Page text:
Obando is a consultant with the National Unified Agricultural Union Federation (FENSUAGRO). Founded 20 years ago in the Urabá region, the federation includes 37 campesino unions with a total of 80,000 members, according to an unnamed spokesperson. The authorities say Obando was in frequent correspondence with Reyes and may have had romantic relations with him. Obando told Colombia's RCN Radio on Aug. 11 that she had not financed the rebels; she admitted she had met Reyes but denied having romantic relations with him. She said she was working on a study for FENSUAGRO of the murders of more than 1,500 of the organization's members.

Parra was chief spokesperson for former president Ernesto Samper during his second term (1994-1998). He has been ordered to appear for questioning on Sept. 11. Parra lives outside Colombia and hasn't indicated whether he will respond to the order; however, he has named Sandra Gamboa Rubiano of the José Alvear Restrepo Lawyers' Collective to be his defense attorney in Colombia. (AFP 9/8/08; El Nuevo Herald (Miami) 8/10/08 from correspondent; Peace and Justice For Colombia (Australia) announcement 8/13/08; RCN Radio 8/11/08; El País (Cali) 8/12/08 from Colprensa)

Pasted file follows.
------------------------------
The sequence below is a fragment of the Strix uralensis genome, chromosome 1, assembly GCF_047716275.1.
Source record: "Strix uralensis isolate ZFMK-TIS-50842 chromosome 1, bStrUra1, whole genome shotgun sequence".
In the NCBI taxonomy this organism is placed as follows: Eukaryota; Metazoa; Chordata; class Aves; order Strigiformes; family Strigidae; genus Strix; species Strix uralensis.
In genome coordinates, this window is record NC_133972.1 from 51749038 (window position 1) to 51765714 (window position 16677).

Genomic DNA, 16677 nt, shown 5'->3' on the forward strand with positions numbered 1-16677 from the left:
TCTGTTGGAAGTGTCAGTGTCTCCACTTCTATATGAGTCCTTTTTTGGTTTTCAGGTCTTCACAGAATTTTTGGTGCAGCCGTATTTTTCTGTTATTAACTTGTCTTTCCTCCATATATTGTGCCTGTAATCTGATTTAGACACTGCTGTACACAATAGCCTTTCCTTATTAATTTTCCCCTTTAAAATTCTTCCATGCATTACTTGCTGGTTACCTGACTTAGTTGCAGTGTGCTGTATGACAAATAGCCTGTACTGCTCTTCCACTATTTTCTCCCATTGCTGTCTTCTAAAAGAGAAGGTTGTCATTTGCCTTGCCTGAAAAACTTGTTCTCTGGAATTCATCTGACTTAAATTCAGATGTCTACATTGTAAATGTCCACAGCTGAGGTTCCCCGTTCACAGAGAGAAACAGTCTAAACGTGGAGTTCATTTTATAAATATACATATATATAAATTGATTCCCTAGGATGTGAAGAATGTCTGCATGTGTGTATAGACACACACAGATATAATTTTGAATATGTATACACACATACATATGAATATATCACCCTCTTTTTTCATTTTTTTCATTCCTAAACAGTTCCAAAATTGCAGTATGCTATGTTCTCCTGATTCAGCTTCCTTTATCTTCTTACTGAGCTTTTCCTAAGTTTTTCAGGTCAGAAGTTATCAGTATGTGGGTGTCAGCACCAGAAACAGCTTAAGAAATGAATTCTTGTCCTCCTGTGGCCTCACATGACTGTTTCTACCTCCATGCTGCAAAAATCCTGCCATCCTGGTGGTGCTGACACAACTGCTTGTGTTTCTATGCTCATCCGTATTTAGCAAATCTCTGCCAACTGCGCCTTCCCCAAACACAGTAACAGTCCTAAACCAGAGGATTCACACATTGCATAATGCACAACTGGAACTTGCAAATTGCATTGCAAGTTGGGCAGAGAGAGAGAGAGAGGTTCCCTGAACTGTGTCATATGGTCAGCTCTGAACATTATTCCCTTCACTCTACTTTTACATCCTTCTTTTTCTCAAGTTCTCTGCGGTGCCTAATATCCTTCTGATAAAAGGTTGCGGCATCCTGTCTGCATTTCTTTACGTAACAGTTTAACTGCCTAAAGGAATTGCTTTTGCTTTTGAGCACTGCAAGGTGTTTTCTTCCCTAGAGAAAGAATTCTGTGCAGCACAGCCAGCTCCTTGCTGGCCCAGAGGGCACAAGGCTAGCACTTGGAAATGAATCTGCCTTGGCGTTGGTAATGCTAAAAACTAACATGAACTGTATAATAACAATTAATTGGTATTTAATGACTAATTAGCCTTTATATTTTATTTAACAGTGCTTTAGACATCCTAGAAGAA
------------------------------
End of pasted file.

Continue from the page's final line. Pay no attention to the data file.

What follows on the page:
On Aug. 12 Colombian media reported that Carlos Lozano Guillén, director of the weekly magazine Voz, had been ordered to testify on his alleged links to the FARC. Colombia authorities say messages from Lozano appear on Reyes' computers. Lozano indicated that any correspondence he had with the FARC was in connection with peace efforts or negotiations for the release of hostages. He said he hadn't been notified of the judicial order and called the situation "a spectacle by means of the media." Lozano is a member of the Executive Committee of the Colombian Communist Party (PCC) and the National Council of the center-left Democratic Alternative Pole (PDA). On July 11 French president Nicholas Sarkozy awarded Lozano and National Conciliation Commission head Father Darío Echeverri the French government's highest decoration, the Legion of Honor.